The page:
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Muntz metal is a brass alloy invented in the 19th century. A combination of copper and zinc, it was cheaper than traditional copper and began finding uses in many industries, notably shipping. Its light weight and durability has made it one of the most popular alloys in history.
Muntz metal was developed as an alternative to expensive, heavy copper. It is comprised of about 60 percent copper and about 40 percent zinc, with a small amount of iron. The finished product actually is considered a form of brass, but it has maintained its name.
George Fredrick Muntz invented the copper zinc hybrid in 1832 in Birmingham, England. Muntz moved his operations to an ironworks and began producing the metal after it became popular for a variety of shipping purposes. At that time, it cost two-thirds as much as copper but proved to be just as strong and reliable. His company produced several thousand tons of Muntz metal during its peak in the 1840s. His patent expired in 1846, and the alloy began being produced by a variety of competitors.
Muntz metal brass is produced by a unique process of blending the metals together at different times. The copper is melted first in a reverberatory furnace, and the zinc is infused second. The hot, viscous liquid is drained into clay-lined pans to be ladled into molds. The alloy then cools in iron ingot molds before it is formed into its final state, usually a thin sheet or a bolt. After the metal is dipped in a solution of weak sulfuric acid and washed with water, it is ready for use.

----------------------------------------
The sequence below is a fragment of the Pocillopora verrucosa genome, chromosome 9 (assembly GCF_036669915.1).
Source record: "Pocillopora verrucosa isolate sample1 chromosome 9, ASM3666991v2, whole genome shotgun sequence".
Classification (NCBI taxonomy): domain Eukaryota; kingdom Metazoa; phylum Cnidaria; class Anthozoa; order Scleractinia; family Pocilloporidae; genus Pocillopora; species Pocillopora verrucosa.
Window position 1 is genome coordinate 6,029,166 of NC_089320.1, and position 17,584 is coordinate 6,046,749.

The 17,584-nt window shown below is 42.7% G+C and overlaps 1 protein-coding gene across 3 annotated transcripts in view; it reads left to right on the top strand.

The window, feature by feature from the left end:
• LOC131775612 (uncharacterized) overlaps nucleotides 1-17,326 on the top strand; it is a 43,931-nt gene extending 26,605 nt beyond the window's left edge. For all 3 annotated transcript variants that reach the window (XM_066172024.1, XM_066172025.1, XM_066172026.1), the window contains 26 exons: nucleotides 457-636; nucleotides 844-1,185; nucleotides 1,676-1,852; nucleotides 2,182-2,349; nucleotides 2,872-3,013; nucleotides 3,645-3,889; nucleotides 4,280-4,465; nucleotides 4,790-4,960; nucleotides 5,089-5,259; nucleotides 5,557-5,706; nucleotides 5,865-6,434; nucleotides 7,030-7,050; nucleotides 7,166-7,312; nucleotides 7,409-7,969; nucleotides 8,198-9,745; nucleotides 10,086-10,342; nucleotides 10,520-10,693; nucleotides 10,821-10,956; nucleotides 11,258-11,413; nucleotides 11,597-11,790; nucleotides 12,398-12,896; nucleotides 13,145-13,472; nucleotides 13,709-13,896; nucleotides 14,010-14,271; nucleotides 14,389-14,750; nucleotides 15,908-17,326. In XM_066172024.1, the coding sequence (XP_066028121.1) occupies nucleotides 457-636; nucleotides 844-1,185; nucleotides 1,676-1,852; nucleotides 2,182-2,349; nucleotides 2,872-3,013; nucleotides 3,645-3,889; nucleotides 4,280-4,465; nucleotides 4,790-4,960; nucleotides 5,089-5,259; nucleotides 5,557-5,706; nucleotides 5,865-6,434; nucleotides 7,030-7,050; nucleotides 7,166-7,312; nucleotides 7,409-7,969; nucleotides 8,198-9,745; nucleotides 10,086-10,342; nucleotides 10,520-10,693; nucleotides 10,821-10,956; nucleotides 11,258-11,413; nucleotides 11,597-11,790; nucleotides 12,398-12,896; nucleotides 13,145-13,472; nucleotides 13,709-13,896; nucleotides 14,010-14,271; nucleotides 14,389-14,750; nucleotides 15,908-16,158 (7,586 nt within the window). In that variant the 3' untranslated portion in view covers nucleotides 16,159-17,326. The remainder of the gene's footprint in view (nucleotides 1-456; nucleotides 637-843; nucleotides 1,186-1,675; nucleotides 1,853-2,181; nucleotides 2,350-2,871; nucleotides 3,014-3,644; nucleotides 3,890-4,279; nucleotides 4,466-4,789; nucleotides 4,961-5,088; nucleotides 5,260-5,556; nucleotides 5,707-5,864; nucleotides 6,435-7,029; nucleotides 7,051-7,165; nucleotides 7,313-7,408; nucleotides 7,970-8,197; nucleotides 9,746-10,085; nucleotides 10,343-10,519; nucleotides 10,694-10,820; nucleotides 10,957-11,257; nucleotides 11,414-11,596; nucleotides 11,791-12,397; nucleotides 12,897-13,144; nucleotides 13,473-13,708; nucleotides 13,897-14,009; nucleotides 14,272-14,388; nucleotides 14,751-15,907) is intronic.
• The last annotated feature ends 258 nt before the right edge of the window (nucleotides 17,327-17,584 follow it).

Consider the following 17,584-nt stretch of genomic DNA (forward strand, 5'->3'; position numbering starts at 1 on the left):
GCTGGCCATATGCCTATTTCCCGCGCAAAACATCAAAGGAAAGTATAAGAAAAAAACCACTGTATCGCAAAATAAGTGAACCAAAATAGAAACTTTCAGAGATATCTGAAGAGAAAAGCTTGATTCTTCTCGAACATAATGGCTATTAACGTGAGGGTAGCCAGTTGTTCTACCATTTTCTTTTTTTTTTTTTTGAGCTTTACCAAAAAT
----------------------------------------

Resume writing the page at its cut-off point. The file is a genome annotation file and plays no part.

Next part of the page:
Muntz metal can be used for anything that copper is used for, but the shipping industry has accepted this alloy more than any other. In the 1800s, it first gained popularity as an alternative to copper for lining hulls on boats. It was discovered that a sheet of this metal also could be wrapped around the piles of piers because it would not corrode as quickly as copper. Muntz metals still are in use today and are most commonly used in bolts because they are inexpensive and very strong.
George Muntz's creation has been a staple of the manufacturing industry for almost 200 years because of its cost and durability. It has found success in the shipping and bolt manufacturing industries as an alternative to copper. Muntz metal is an alloy that is used by builders around the world.